Posts filed under ‘Animals (Other Than Us)’
The Obama administration is reopening the Eastern Seaboard to offshore oil and gas exploration, approving seismic surveys using sonic cannons that can pinpoint energy deposits deep beneath the ocean floor.
Friday’s announcement is the first real step toward what could be a transformation in coastal states, creating thousands of jobs to support a new energy infrastructure. But it dismayed environmentalists and people who owe their livelihoods to fisheries and tourism.
The cannons create noise pollution in waters shared by whales, dolphins and turtles, sending sound waves many times louder than a jet engine reverberating through the deep every ten seconds for weeks at a time. Arguing that endangered species could be harmed was the environmental groups’ best hope for extending a decades-old ban against drilling off the U.S. Atlantic coast.
The U.S. Bureau of Ocean Energy Management acknowledged that thousands of sea creatures will be harmed even as it approved opening the outer continental shelf from Delaware to Florida to exploration.
I read this amazing, awe inspiring article the other day but am just now finding the time to put it up. It’s one of the most incredible articles I’ve read in a long time. It’s about a super-bird, the Semipalmated Sandpiper and after reading it I realized there is so much we don’t know about the amazing creatures who live amongst us and certainly we don’t give them the respect they deserve:
Just a few days ago, Brad Winn and Shiloh Schulte returned from Coats Island with the first two geolocators from the Semipalmated Sandpiper migration study. We were waiting breathlessly to see what mysteries would be revealed! Ron Porter, who is working on analyzing the geolocator data, downloaded and analyzed the data from the first geolocator over the weekend. He produced the map below, which reveals a remarkable odyssey for a tiny bird, the first glimpse ever into the entire migratory pathway of this species.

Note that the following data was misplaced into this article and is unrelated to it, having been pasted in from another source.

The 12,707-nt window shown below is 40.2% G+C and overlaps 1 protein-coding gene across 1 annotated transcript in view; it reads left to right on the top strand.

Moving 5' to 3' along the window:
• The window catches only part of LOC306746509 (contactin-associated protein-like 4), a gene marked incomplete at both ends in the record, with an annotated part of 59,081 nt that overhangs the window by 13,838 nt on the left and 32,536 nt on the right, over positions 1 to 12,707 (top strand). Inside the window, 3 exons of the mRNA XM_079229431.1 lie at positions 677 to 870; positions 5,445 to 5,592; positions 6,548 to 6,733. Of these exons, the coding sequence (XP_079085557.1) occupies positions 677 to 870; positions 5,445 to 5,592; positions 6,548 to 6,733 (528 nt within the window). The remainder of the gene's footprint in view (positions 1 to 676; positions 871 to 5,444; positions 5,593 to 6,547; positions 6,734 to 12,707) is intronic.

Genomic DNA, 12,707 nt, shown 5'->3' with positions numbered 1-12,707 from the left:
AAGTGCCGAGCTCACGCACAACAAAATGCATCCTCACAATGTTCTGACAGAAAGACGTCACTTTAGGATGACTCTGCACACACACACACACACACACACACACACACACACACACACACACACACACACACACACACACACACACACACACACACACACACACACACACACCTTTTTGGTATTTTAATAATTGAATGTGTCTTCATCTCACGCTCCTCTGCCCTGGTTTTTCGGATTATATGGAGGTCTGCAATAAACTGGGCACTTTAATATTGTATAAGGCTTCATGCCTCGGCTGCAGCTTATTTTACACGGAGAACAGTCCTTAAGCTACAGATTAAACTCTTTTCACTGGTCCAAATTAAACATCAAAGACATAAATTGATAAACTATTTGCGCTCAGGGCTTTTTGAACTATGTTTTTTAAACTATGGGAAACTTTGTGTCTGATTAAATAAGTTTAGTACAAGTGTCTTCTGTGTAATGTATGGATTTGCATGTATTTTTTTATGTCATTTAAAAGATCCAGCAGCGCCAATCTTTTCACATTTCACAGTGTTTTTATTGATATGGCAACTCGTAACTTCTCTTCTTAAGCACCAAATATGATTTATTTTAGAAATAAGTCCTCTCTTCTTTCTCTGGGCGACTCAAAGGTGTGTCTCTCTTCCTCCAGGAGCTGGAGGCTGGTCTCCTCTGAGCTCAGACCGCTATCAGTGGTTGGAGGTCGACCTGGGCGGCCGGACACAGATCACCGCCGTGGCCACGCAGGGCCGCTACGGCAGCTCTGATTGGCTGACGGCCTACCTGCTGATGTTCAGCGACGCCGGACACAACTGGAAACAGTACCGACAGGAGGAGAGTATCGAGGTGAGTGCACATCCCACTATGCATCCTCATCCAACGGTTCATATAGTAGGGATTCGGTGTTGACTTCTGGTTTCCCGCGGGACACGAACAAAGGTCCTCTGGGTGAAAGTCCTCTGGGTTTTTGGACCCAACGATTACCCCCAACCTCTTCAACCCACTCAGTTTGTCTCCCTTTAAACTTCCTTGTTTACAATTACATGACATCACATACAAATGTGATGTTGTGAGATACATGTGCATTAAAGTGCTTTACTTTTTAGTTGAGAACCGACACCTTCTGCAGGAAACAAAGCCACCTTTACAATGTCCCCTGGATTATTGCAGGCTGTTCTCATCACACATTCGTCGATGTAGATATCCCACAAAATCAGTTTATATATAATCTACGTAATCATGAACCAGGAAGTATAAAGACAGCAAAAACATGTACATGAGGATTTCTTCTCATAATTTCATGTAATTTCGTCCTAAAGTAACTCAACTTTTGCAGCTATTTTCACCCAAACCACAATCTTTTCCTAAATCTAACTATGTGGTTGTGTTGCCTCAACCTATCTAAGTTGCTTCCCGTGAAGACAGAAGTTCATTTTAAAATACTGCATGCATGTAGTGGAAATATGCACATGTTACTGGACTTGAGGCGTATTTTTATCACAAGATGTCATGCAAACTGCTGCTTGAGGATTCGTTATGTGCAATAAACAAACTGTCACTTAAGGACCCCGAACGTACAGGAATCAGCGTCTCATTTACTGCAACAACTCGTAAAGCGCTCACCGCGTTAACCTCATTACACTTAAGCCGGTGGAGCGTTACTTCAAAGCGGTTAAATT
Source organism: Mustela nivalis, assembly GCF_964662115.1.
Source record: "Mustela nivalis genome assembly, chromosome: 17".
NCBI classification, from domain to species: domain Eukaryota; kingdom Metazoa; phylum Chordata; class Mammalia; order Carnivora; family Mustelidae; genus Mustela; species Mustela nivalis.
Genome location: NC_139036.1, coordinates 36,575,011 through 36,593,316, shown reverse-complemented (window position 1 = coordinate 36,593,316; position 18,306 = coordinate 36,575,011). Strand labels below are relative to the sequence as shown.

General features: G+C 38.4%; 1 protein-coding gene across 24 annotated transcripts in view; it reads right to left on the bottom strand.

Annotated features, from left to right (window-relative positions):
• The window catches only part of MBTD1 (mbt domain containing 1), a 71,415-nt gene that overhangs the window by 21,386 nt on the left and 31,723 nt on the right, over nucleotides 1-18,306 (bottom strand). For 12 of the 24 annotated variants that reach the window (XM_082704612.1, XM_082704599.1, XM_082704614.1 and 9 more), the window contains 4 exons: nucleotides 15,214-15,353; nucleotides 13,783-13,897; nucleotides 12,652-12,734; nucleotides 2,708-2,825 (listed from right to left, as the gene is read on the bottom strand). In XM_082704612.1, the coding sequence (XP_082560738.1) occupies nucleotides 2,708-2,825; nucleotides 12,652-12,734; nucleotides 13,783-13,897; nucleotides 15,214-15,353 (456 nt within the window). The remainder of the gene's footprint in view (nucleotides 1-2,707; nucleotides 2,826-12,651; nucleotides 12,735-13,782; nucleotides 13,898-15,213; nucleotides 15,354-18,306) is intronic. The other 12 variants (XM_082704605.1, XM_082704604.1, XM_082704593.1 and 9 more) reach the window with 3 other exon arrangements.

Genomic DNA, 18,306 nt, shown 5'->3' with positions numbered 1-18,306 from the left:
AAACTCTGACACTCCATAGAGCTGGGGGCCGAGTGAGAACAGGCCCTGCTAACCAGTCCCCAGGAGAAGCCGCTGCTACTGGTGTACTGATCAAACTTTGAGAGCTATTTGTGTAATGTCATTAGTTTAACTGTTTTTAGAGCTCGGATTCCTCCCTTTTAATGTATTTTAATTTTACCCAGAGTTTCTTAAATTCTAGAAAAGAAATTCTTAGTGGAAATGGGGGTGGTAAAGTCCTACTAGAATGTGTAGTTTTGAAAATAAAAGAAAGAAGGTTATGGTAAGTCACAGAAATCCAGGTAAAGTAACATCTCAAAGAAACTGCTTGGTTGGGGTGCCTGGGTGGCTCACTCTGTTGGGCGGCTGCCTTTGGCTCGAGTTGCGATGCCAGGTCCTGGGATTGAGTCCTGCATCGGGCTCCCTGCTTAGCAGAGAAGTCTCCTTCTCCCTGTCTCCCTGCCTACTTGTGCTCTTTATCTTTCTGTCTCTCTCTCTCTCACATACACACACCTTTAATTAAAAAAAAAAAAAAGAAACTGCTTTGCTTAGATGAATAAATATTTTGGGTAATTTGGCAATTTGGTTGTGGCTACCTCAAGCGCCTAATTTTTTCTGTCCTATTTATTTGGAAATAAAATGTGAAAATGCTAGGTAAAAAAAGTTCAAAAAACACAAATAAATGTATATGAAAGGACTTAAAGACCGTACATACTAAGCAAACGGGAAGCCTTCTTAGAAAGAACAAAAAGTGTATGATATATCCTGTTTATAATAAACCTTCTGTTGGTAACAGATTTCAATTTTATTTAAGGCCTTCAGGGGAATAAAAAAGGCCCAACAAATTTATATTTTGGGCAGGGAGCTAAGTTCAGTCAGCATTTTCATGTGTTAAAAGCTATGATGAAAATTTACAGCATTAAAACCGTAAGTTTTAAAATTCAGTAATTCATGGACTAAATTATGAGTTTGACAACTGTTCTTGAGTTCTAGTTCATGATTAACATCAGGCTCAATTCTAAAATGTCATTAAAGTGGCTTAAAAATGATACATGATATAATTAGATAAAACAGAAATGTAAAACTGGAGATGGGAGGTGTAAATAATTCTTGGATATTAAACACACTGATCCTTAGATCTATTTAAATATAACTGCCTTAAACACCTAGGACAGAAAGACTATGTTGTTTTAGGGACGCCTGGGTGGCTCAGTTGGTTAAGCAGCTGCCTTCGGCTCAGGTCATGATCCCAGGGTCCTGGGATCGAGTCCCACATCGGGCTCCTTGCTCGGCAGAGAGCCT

Analysis of the data from the geolocators is key to understanding what the tiny units have recorded during the past year. The map below shows the first ever track of an entire year in the life of a Semipalmated Sandpiper from the eastern Arctic, the group for which the decline may be particularly severe. This particular bird, a male, flew a total distance of over 10,000 miles in the past year. He also made a remarkable six day, 3,300-mile nonstop flight across the Atlantic Ocean from James Bay to South America, before moving on to his wintering area in Brazil.
Here are the highlights from its journey:
23 June, 2013. The geolocator is placed on the bird by Brad Winn, a member of a Manomet shorebird science research team, at Coats Island, Nunavut, Canada.
21 July, 2013. Arrives in James Bay, where it fattens up for its upcoming long flight to South America.
22 August, 2013. Leaves James Bay for a six day nonstop flight to South America.
28 August, 2013. Arrives at the Orinoco Delta, on the border of Venezuela and Guyana.
10 September, 2013. Leaves for a relatively leisurely 11 day flight along the coast to Brazil.
21 September, 2013. Arrives in Brazil for the winter (northern winter, but summer in Brazil).
3 May, 2014. Leaves Brazil for a series of flights north, including stops in Cuba (May 6), Florida (May 10), Georgia (May 11), North Carolina (May 14), and Delaware Bay (May 21).
2 June, 2014. Arrives back in James Bay for the last stopover on its return journey.